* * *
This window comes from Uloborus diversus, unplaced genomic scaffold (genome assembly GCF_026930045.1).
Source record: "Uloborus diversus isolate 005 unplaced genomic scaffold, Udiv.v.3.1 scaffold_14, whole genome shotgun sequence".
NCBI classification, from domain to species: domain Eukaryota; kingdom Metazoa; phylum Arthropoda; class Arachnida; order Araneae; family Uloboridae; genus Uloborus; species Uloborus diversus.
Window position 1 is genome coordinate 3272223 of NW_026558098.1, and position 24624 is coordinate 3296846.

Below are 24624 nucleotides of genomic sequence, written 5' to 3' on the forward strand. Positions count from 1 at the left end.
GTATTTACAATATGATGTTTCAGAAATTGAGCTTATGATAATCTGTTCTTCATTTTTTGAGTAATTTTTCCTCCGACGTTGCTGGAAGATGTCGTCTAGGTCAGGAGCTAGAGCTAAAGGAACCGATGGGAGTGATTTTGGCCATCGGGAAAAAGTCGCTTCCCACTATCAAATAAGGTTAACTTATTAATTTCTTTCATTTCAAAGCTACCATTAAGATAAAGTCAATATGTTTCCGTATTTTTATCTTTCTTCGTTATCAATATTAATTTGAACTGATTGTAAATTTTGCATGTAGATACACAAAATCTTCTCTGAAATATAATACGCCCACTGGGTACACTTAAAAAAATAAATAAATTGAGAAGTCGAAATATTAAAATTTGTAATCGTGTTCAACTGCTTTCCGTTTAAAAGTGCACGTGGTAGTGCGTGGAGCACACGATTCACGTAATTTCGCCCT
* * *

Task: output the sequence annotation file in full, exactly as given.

This window comes from Uloborus diversus, unplaced genomic scaffold (genome assembly GCF_026930045.1).
Source record: "Uloborus diversus isolate 005 unplaced genomic scaffold, Udiv.v.3.1 scaffold_14, whole genome shotgun sequence".
NCBI classification, from domain to species: domain Eukaryota; kingdom Metazoa; phylum Arthropoda; class Arachnida; order Araneae; family Uloboridae; genus Uloborus; species Uloborus diversus.
Window position 1 is genome coordinate 3272223 of NW_026558098.1, and position 24624 is coordinate 3296846.

Below are 24624 nucleotides of genomic sequence, written 5' to 3' on the forward strand. Positions count from 1 at the left end.
GTATTTACAATATGATGTTTCAGAAATTGAGCTTATGATAATCTGTTCTTCATTTTTTGAGTAATTTTTCCTCCGACGTTGCTGGAAGATGTCGTCTAGGTCAGGAGCTAGAGCTAAAGGAACCGATGGGAGTGATTTTGGCCATCGGGAAAAAGTCGCTTCCCACTATCAAATAAGGTTAACTTATTAATTTCTTTCATTTCAAAGCTACCATTAAGATAAAGTCAATATGTTTCCGTATTTTTATCTTTCTTCGTTATCAATATTAATTTGAACTGATTGTAAATTTTGCATGTAGATACACAAAATCTTCTCTGAAATATAATACGCCCACTGGGTACACTTAAAAAAATAAATAAATTGAGAAGTCGAAATATTAAAATTTGTAATCGTGTTCAACTGCTTTCCGTTTAAAAGTGCACGTGGTAGTGCGTGGAGCACACGATTCACGTAATTTCGCCCT